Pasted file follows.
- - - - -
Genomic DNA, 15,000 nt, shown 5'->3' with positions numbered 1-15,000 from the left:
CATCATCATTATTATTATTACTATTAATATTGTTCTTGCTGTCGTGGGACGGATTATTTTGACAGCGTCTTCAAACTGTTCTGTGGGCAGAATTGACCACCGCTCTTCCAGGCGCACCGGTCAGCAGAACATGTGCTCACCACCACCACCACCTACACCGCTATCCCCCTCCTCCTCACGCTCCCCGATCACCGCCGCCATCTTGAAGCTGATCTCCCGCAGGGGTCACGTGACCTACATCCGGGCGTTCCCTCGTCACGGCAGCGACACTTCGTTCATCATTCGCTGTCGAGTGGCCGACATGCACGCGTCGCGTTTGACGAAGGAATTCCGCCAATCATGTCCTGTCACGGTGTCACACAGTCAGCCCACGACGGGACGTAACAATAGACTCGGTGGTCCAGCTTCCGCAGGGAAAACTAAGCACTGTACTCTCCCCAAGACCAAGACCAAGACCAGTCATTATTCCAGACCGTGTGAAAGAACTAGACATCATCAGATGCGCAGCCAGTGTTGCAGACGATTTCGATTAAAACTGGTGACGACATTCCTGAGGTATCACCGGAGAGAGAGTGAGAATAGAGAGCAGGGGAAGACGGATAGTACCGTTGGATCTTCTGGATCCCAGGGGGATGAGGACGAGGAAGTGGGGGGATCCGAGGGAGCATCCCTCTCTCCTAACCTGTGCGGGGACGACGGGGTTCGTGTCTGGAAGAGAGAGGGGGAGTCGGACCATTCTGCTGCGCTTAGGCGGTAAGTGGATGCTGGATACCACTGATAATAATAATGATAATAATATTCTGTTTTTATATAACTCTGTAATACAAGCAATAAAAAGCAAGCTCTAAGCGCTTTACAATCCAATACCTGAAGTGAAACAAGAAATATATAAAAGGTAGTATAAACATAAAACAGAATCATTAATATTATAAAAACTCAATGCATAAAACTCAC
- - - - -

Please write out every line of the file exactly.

Genomic DNA, 15,000 nt, shown 5'->3' with positions numbered 1-15,000 from the left:
CATCATCATTATTATTATTACTATTAATATTGTTCTTGCTGTCGTGGGACGGATTATTTTGACAGCGTCTTCAAACTGTTCTGTGGGCAGAATTGACCACCGCTCTTCCAGGCGCACCGGTCAGCAGAACATGTGCTCACCACCACCACCACCTACACCGCTATCCCCCTCCTCCTCACGCTCCCCGATCACCGCCGCCATCTTGAAGCTGATCTCCCGCAGGGGTCACGTGACCTACATCCGGGCGTTCCCTCGTCACGGCAGCGACACTTCGTTCATCATTCGCTGTCGAGTGGCCGACATGCACGCGTCGCGTTTGACGAAGGAATTCCGCCAATCATGTCCTGTCACGGTGTCACACAGTCAGCCCACGACGGGACGTAACAATAGACTCGGTGGTCCAGCTTCCGCAGGGAAAACTAAGCACTGTACTCTCCCCAAGACCAAGACCAAGACCAGTCATTATTCCAGACCGTGTGAAAGAACTAGACATCATCAGATGCGCAGCCAGTGTTGCAGACGATTTCGATTAAAACTGGTGACGACATTCCTGAGGTATCACCGGAGAGAGAGTGAGAATAGAGAGCAGGGGAAGACGGATAGTACCGTTGGATCTTCTGGATCCCAGGGGGATGAGGACGAGGAAGTGGGGGGATCCGAGGGAGCATCCCTCTCTCCTAACCTGTGCGGGGACGACGGGGTTCGTGTCTGGAAGAGAGAGGGGGAGTCGGACCATTCTGCTGCGCTTAGGCGGTAAGTGGATGCTGGATACCACTGATAATAATAATGATAATAATATTCTGTTTTTATATAACTCTGTAATACAAGCAATAAAAAGCAAGCTCTAAGCGCTTTACAATCCAATACCTGAAGTGAAACAAGAAATATATAAAAGGTAGTATAAACATAAAACAGAATCATTAATATTATAAAAACTCAATGCATAAAACTCAC